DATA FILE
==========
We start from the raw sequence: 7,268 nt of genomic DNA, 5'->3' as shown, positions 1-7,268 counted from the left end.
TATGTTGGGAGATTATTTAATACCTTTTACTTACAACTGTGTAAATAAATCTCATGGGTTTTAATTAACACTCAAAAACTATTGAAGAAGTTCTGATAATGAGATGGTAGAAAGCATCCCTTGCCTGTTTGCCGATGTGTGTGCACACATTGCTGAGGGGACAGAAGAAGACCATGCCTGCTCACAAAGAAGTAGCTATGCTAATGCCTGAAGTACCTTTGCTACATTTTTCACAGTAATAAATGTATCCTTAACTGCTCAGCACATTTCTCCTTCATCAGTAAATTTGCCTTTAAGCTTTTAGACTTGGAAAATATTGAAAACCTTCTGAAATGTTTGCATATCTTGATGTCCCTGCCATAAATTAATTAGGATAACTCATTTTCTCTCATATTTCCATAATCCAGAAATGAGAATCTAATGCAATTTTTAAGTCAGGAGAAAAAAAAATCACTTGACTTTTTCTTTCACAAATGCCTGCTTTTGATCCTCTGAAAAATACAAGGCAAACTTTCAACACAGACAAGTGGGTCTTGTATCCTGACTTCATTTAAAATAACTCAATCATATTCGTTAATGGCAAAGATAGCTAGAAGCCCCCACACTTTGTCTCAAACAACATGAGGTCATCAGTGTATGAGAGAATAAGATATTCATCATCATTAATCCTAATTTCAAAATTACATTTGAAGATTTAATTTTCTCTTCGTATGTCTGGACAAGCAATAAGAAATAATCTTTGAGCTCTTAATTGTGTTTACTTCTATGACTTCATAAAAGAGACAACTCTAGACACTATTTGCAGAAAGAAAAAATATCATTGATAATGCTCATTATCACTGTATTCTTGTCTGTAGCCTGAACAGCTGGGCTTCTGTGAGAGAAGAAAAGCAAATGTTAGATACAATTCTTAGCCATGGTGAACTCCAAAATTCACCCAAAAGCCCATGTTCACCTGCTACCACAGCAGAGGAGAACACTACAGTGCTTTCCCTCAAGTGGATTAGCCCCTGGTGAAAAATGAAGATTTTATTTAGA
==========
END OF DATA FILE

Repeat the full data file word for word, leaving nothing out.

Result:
We start from the raw sequence: 7,268 nt of genomic DNA, 5'->3' as shown, positions 1-7,268 counted from the left end.
TATGTTGGGAGATTATTTAATACCTTTTACTTACAACTGTGTAAATAAATCTCATGGGTTTTAATTAACACTCAAAAACTATTGAAGAAGTTCTGATAATGAGATGGTAGAAAGCATCCCTTGCCTGTTTGCCGATGTGTGTGCACACATTGCTGAGGGGACAGAAGAAGACCATGCCTGCTCACAAAGAAGTAGCTATGCTAATGCCTGAAGTACCTTTGCTACATTTTTCACAGTAATAAATGTATCCTTAACTGCTCAGCACATTTCTCCTTCATCAGTAAATTTGCCTTTAAGCTTTTAGACTTGGAAAATATTGAAAACCTTCTGAAATGTTTGCATATCTTGATGTCCCTGCCATAAATTAATTAGGATAACTCATTTTCTCTCATATTTCCATAATCCAGAAATGAGAATCTAATGCAATTTTTAAGTCAGGAGAAAAAAAAATCACTTGACTTTTTCTTTCACAAATGCCTGCTTTTGATCCTCTGAAAAATACAAGGCAAACTTTCAACACAGACAAGTGGGTCTTGTATCCTGACTTCATTTAAAATAACTCAATCATATTCGTTAATGGCAAAGATAGCTAGAAGCCCCCACACTTTGTCTCAAACAACATGAGGTCATCAGTGTATGAGAGAATAAGATATTCATCATCATTAATCCTAATTTCAAAATTACATTTGAAGATTTAATTTTCTCTTCGTATGTCTGGACAAGCAATAAGAAATAATCTTTGAGCTCTTAATTGTGTTTACTTCTATGACTTCATAAAAGAGACAACTCTAGACACTATTTGCAGAAAGAAAAAATATCATTGATAATGCTCATTATCACTGTATTCTTGTCTGTAGCCTGAACAGCTGGGCTTCTGTGAGAGAAGAAAAGCAAATGTTAGATACAATTCTTAGCCATGGTGAACTCCAAAATTCACCCAAAAGCCCATGTTCACCTGCTACCACAGCAGAGGAGAACACTACAGTGCTTTCCCTCAAGTGGATTAGCCCCTGGTGAAAAATGAAGATTTTATTTAGA